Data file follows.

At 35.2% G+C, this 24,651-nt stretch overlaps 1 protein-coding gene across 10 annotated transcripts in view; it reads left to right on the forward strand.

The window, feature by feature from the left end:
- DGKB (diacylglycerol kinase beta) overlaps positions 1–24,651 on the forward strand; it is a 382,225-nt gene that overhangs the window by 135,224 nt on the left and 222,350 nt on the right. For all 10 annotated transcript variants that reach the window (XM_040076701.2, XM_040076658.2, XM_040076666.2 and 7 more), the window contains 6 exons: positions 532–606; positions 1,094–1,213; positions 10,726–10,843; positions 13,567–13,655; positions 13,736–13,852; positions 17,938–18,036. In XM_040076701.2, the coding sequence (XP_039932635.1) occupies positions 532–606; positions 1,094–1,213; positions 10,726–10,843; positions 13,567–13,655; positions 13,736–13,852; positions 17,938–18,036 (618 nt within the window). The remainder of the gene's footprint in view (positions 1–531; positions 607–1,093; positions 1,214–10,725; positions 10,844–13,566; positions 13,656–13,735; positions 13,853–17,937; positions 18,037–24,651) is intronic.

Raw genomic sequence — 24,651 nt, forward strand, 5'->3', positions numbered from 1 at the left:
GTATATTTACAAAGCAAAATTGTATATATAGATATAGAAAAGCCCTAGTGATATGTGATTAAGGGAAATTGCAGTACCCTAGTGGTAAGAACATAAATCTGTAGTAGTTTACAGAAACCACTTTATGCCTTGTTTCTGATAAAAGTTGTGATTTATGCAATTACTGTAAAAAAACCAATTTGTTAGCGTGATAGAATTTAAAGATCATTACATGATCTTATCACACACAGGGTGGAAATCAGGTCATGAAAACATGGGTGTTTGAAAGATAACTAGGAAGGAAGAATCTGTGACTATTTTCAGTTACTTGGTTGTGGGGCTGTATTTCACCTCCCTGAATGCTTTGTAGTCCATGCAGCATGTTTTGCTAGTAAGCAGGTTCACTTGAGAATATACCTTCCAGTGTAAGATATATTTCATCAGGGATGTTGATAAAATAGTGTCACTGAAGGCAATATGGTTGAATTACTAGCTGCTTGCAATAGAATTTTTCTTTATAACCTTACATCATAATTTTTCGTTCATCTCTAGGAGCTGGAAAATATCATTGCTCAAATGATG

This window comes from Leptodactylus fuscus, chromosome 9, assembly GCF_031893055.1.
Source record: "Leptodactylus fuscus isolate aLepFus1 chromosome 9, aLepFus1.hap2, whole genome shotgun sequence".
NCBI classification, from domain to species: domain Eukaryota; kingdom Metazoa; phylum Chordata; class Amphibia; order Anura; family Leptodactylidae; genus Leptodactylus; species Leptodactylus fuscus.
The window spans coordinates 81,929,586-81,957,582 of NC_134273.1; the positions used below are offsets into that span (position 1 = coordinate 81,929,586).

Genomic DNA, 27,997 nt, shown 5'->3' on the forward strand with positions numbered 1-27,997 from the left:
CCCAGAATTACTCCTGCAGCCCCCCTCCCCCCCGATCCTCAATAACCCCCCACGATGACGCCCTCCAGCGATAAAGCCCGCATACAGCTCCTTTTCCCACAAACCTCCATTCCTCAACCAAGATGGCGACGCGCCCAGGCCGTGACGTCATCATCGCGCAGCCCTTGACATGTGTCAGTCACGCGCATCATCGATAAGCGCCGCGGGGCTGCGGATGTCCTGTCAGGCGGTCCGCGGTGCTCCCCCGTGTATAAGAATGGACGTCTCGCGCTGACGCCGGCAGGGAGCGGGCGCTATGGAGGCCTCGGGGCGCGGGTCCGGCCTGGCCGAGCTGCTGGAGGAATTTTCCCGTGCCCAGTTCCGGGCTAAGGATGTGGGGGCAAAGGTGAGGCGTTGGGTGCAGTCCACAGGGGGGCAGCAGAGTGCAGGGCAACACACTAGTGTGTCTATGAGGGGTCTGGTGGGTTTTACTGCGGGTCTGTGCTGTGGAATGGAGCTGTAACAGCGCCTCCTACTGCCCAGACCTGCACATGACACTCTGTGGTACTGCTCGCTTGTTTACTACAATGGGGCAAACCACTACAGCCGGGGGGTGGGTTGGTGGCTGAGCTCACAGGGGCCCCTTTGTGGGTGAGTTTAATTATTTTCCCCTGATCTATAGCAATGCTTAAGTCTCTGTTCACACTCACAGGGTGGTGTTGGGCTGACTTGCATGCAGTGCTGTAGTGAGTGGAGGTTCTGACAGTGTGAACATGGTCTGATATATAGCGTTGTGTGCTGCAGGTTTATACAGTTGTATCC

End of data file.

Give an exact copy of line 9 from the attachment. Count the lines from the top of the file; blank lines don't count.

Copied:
The window spans coordinates 81,929,586-81,957,582 of NC_134273.1; the positions used below are offsets into that span (position 1 = coordinate 81,929,586).